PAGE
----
His understanding of the relationship between political ends and military means elevated his work to the level of that of Prussian General Carl von Clausewitz, who much later developed treatises on military theory incorporating the moral, psychological, and political aspects of war. Molyneux understood the importance between strategic intent and doctrinal capability. He knew that the disconnect between the two, or a failure to adapt to an evolving situation, brings forth the likelihood of defeat. Such principles are observable during The Seven Years’ War: Great Britain adapted its war aims and methods — France did not.
The world’s vast oceans presented Great Britain’s navy with significant challenges beyond navigation and regular seamanship. There was a question of how best to project the Royal Navy’s power from sea to shore — a challenge that lasted two-hundred years. Today, naval and military war planners give as much thought and consideration to warfare in the littoral (nearshore) regions as they do the deep blue sea. But close-to-shore operations offer complex challenges that no one thought of in 1754. And opportunities that no one imagined. Molyneux indeed put in writing concepts that had never before been put to paper, but amphibious operations (without doctrine) had been a fact of warfare for three-thousand years. It had simply not reached its full potential.
We believe that the ancient Greeks were the first to use amphibious warfare techniques. This information was passed to us from Homer’s The Iliad and the Odyssey. It is, of course, possible that such an operation may have occurred at an earlier time, at a different place, but was simply not recorded in history. Still, according to the Iliad, Greek soldiers crossed the Aegean Sea and stormed ashore on the beaches near Troy, which began a siege lasting ten years. Then, in 499 B.C., the Persians launched a waterborne attack against the Greeks. At the battle of Marathon in 490 B.C. Persian forces established a beachhead in their attempt to invade Greece. They employed ships specifically designed for off-loading ships near shore, and while the Persians successfully executed their amphibious operation, the Greeks defeated the Persian armies as they moved inland.
At the beginning of 56 B.C., Caesar split his army up and sent them out from their winter quarters to the various corners of Gaul. He dispatched his lieutenant in charge of cavalry, Titus Labienus, to Belgae to fend off German tribalists at the Rhine. To Quintus Titurius Sabinus and three legions, he assigned responsibility to pacify the Venelli on the northern coast. He directed Publius Crassus to lead twelve cohorts to southeast Aquitania near Hispania to pacify the ancient Basque. Caesar’s plan was intended to prevent rebellious tribes from joining forces against Roman authority.
In the winter of 57 BC, the tribes inhabiting the northern coast of Gaul surrendered their allegiance to Rome — and then, almost immediately raised an insurrection against their Roman governor, Julius Caesar. The insurrection was led by Veneti (modern-day Brittany) and Venelli (modern-day Normandy). There was no formal Roman government to rebel against, but as a matter of principle, the tribalists felt obliged to rebel against Roman authority.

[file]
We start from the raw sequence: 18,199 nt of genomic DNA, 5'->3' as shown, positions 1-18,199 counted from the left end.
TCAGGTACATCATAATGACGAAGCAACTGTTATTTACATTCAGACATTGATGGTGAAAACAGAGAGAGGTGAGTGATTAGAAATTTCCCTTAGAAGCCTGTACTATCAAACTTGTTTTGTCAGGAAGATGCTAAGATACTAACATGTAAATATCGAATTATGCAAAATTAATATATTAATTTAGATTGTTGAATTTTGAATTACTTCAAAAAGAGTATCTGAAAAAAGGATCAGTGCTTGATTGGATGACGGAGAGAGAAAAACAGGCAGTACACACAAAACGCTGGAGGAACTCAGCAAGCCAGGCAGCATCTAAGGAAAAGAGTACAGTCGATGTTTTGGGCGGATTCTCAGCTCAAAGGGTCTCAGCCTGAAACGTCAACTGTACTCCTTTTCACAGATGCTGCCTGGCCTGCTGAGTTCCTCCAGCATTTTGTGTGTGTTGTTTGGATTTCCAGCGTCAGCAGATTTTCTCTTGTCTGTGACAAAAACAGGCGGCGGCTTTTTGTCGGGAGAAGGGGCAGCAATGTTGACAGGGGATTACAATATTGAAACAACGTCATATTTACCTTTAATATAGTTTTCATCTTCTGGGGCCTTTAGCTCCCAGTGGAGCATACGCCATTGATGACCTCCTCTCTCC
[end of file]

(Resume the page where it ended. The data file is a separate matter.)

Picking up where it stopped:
With his remaining four legions, Caesar himself moved east from Belgae territory toward the Veneti on the eastern coast of Gaul. In fear of Rome’s infantry, the Veneti began abandoning their villages to set up fortified strongholds along rivers and tributaries where tides made passage difficult. None of those conditions stopped the Romans, however. Having seized the Veneti strongholds, Caesar forced them toward the sea, where the rebels had collected a large naval force from among their fleets docked between Gaul and Britannia — about two hundred and twenty ships strong.
Caesar had no intention of allowing the Veneti to succeed in their rebellion. He ordered assistance from the Roman navy in building ships, a project that took all summer. A member of Brutus’s family was placed in command of this fleet while Julius Caesar stood aground with his land force on the coastline to observe the fight.
The challenge facing the Romans was not the size nor the skill of the enemy but the construction of their ships. Roman ships were lighter with deeper hulls — ill-suited to traverse the rocky, shallow coastline. The Veneti’s ships were constructed of heavy oak, flat-bottomed, and suitable for nearshore operations. The strength of the oak and its thickness made the Roman technique of ramming ineffective. But the Veneti ships were also slower. The Romans were engineers. They developed a long pole with a large hook fastened to its tip, which would be shot at the yards and masts of the Gallic ships. The effect of such hooks destroyed the sails of the Veneti ships while keeping them afloat in the water. The device used to project these poles was re-engineered ballistae. After encircling the Veneti boats, Roman marines boarded them and put the crew to the sword. From this experience, the Romans learned how to utilize boats to land on Britannia’s shore. However, as a historical footnote, the tribes in Gaul were not, as they say, very fast learners. See also: Mare Nostrum.